Will you continue in the apostles’ teaching and fellowship, in the breaking of bread, and in the prayers? With God’s help, I will. Will you persevere in resisting evil and, whenever you fall into sin, repent and return to the Lord? With God’s help, I will. Will you proclaim by word and example the good news of God in Christ? With God’s help, I will. Will you seek and serve Christ in all persons, loving your neighbour as yourself? With God’s help, I will. Will you strive for justice and peace among all people, and respect the dignity of every human being? With God’s help, I will.
The essential rite of confirmation is the laying on of hands by the bishop accompanied by these words: “Strengthen, O Lord, your servant N with your Holy Spirit; empower him/her for your service; and sustain him/her all the days of his/her life. Amen.” The fullest expression of this rite is when the forehead is anointed with the oil of chrism prior to these words – as happens in many Anglican dioceses.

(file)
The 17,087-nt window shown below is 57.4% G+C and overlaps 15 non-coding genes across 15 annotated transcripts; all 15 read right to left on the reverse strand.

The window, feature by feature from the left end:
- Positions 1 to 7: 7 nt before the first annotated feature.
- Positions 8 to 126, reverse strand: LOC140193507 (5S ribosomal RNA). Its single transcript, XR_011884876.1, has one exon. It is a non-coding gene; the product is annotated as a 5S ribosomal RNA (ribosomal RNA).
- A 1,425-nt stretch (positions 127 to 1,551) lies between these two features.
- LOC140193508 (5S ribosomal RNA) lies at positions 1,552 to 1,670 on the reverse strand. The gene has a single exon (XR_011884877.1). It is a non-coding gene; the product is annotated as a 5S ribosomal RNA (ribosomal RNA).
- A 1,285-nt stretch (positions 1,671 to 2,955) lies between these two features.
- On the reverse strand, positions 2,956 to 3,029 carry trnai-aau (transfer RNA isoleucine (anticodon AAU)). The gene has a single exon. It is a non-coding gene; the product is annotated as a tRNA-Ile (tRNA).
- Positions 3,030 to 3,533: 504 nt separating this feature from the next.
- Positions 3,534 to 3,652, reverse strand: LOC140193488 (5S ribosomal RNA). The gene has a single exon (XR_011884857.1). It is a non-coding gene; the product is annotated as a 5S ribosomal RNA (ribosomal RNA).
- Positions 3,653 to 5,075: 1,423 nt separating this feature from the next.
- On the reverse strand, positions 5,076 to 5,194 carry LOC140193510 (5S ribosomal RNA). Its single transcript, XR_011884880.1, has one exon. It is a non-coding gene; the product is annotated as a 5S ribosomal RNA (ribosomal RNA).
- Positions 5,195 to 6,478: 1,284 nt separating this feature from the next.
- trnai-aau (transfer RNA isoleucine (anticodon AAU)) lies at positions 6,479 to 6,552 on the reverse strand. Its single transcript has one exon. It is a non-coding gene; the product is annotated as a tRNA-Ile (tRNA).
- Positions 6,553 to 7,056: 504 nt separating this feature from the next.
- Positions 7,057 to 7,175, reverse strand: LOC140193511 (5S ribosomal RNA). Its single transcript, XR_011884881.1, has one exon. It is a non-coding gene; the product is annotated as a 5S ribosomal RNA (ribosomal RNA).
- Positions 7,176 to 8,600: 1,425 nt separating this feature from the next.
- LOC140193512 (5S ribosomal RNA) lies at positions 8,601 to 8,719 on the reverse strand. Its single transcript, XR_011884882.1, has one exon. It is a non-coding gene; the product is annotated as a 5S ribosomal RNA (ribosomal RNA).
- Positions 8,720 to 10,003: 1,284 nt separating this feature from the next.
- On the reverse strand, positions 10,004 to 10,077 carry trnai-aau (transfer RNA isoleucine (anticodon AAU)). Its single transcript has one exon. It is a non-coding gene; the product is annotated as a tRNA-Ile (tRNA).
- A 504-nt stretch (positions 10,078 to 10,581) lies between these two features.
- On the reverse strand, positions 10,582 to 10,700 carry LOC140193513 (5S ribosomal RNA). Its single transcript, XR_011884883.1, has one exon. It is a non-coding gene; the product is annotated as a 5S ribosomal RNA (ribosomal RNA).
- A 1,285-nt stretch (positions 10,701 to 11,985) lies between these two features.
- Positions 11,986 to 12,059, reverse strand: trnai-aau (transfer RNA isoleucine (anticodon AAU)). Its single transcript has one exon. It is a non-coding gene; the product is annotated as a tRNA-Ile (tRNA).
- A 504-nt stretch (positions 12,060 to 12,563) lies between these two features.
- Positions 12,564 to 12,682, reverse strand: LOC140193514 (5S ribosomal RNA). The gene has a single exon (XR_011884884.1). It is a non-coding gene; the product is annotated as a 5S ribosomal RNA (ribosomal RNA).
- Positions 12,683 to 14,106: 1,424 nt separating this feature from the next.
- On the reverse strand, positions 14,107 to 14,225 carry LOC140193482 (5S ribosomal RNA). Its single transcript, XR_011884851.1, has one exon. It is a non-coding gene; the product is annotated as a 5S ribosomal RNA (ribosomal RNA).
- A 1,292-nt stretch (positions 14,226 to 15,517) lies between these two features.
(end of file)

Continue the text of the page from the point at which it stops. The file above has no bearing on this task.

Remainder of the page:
“Confirmation is the rite in which we express a mature commitment to Christ, and receive strength from the Holy Spirit through prayer and the laying on of hands by a bishop.” (Book of Common Prayer, 1979, The Episcopal Church) The Catechism of the Catholic Church (1319) offers us this description: “A candidate for Confirmation who has attained the age of reason must profess the faith, be in the state of grace, have the intention of receiving the sacrament, and be prepared to assume the role of disciple and witness to Christ, both within the ecclesial community and in temporal affairs.”
The Holy Eucharist, also called Holy Communion, is the sacrament commanded by Christ for the continual remembrance of his life, death, and resurrection, until his coming again. In the Holy Eucharist, under the appearances of bread and wine, the Lord Christ is contained, offered, and received.